After recently finishing a book on this tart I think there is no better time than the present to discuss her actions of qualifying tartdom. Elizabeth Chudleigh was one of the premiere tarts of England in the 18th century. Her adolescent beauty attracted much attention and was the cause for appointing the title-less girl a position of Maid of Honour to the Pincess Augusta of Wales in 1743. The position paid a modest £200 a year I believe which was barely enough to cover Elizabeth's expanding lifestyle. She had many admirers, most being young lords. But for some reason the naive Elizabeth fell in lust with Augustus Hervey (a relative of Bess Foster), the commoner son of a Lord who was crazy for her. They barely new each other when he proposed. A secret marriage ceremony at night followed, with few witnesses. The bride and groom quickly rushed up to an inn to consummate their marriage and in the morning Hervey left for his naval duty. Elizabeth quickly realized the mistake she made. Married women were not allowed to be Maids of Honour and therefore she would loose her much-needed income. Hervey's salary was meager and therefore not suitable for the life Elizabeth dreamed of living. The marriage was kept safely secret. A baby was born and soon died, slipping under the radar of the societal gossips. Rumors circulated but were never followed up upon. Soon Elizabeth began ignoring her husband to the point of no contact. Hervey gave up trying and the two began detesting each other to the point where they both pretended the marriage had never happened. And why should they, the witnesses were few and elderly and there was no paperwork to prove its existence.
As a Maid of Honour (ha ha!) Elizabeth enjoyed the glamorous court life that her Princess was not really partaking in as much. Masquerades were coming into vogue at the time in England with the addition of venues such as The Pantheon. Elizabeth shocked many one night at the masquerade by showing up as "Iphigenia ready for the sacrifice." Although we can't be sure exactly how her costume looked, she was considered to be in a state of undress. Many prints were made of her supposed outfit, all different. A Big fan of the costume was King George II who upon seeing her, asked her if he could touch her exposed breast, Elizabeth responded by taking his hand and saying "Your Majesty, I can put it on a far softer place." She then guided his hand to his own head. What! Liz, you sly beast. The King was delighted, but most were not, including the other Maids of Honour. The refused to speak to her, despite being tarts themselves. She out-tarted even them.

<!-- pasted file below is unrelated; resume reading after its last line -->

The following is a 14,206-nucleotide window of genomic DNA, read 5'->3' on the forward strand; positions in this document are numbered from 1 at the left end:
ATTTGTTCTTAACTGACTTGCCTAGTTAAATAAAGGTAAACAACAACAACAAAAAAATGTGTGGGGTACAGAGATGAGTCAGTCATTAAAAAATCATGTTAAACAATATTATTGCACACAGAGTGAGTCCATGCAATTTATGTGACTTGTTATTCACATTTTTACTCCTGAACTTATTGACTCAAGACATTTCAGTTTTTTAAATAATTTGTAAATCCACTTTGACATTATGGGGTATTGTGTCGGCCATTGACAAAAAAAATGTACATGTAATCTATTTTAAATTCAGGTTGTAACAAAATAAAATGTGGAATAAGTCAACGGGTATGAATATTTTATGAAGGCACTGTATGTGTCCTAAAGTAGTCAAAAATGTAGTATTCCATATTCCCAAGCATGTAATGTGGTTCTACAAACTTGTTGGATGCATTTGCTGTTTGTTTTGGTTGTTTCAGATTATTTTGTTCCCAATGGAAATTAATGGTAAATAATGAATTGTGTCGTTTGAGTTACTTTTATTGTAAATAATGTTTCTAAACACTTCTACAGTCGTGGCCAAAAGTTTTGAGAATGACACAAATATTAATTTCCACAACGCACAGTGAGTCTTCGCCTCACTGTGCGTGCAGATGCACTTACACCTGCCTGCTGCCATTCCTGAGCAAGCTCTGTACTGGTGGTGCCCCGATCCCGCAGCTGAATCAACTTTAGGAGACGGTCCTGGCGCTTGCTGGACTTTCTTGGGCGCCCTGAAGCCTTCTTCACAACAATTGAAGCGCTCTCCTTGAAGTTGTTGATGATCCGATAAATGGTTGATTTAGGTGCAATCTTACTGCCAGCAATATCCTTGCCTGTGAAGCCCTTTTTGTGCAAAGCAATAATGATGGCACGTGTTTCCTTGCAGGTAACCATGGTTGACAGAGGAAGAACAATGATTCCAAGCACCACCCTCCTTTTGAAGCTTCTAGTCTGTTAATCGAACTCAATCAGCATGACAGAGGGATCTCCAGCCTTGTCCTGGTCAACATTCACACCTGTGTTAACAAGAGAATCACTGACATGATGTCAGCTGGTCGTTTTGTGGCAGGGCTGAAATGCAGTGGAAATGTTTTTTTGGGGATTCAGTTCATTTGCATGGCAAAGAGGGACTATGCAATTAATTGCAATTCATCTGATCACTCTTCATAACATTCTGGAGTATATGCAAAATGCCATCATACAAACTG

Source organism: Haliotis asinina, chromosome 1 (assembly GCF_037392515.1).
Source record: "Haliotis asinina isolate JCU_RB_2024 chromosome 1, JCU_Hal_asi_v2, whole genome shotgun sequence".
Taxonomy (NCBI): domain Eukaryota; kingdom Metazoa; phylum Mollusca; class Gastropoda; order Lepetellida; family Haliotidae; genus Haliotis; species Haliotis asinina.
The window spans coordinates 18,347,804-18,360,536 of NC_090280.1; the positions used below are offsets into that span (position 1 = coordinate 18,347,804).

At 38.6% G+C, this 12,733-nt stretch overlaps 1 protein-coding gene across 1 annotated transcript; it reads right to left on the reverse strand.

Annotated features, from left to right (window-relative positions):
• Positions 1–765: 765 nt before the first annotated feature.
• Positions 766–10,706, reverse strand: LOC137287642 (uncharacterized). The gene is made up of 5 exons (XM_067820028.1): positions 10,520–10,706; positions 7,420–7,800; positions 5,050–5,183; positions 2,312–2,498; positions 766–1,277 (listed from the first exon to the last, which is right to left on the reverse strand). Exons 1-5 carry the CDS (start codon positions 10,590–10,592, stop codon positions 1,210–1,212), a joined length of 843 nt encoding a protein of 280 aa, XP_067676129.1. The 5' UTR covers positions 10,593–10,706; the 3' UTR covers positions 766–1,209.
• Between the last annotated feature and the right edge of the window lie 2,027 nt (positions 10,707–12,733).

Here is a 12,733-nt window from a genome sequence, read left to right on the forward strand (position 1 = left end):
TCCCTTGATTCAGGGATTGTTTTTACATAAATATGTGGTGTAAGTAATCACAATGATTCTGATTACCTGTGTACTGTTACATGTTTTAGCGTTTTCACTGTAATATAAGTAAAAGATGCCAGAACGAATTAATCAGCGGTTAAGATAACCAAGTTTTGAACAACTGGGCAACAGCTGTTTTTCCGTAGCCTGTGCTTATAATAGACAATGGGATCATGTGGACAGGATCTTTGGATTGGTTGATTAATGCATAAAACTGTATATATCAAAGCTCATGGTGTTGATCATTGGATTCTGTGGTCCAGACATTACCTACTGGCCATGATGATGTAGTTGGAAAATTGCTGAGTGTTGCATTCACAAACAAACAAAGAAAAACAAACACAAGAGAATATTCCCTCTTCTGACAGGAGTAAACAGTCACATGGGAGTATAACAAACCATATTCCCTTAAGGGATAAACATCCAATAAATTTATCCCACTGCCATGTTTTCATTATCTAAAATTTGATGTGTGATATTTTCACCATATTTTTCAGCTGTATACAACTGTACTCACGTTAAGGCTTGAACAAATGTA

Later in life, Elizabeth, still as a Maid of Honour, became the mistress of the Duke of Kingston, a handsome old bachelor Duke. However, when she heard that Hervey was next in line as the Lord of Bristol she immediately got paperwork from the dying vicar who conducted her marriage. Her greed would come to haunt her later. In 1769 the elderly Duke made Elizabeth's dreams come true by marrying her. Unfortunately he died soon afterwards, and Elizabeth was devastated because she did truly love him. Things only got worse for Elizabeth after that. The Meadows family, feeling Elizabeth seduced the Duke into neglecting them their rights to his money, researched and brought to public her crime of bigamy. Oops, yes Elizabeth was still married to the very much alive, Lord of Bristol. This culminated in many lawsuits and trials, most notably the trial by peers, which was the talk of the town. All the aristocrats crowded into Westminster Hall to witness her humiliation. She was found guilty and striped of her title of Duchess of Kingston, which she never truly gave up. The crime for bigamy was to be branded on the thumb but the sly Duchess/Countess managed to evade that as well. Her remaining days were spent traveling the continent and avoiding more lawsuits. Despite her misgivings, Elizabeth was a forgiving soul, and even lent money to the same family who ruined her with charges of Bigamy.
For more information on this tart check out, Scandalous Women.
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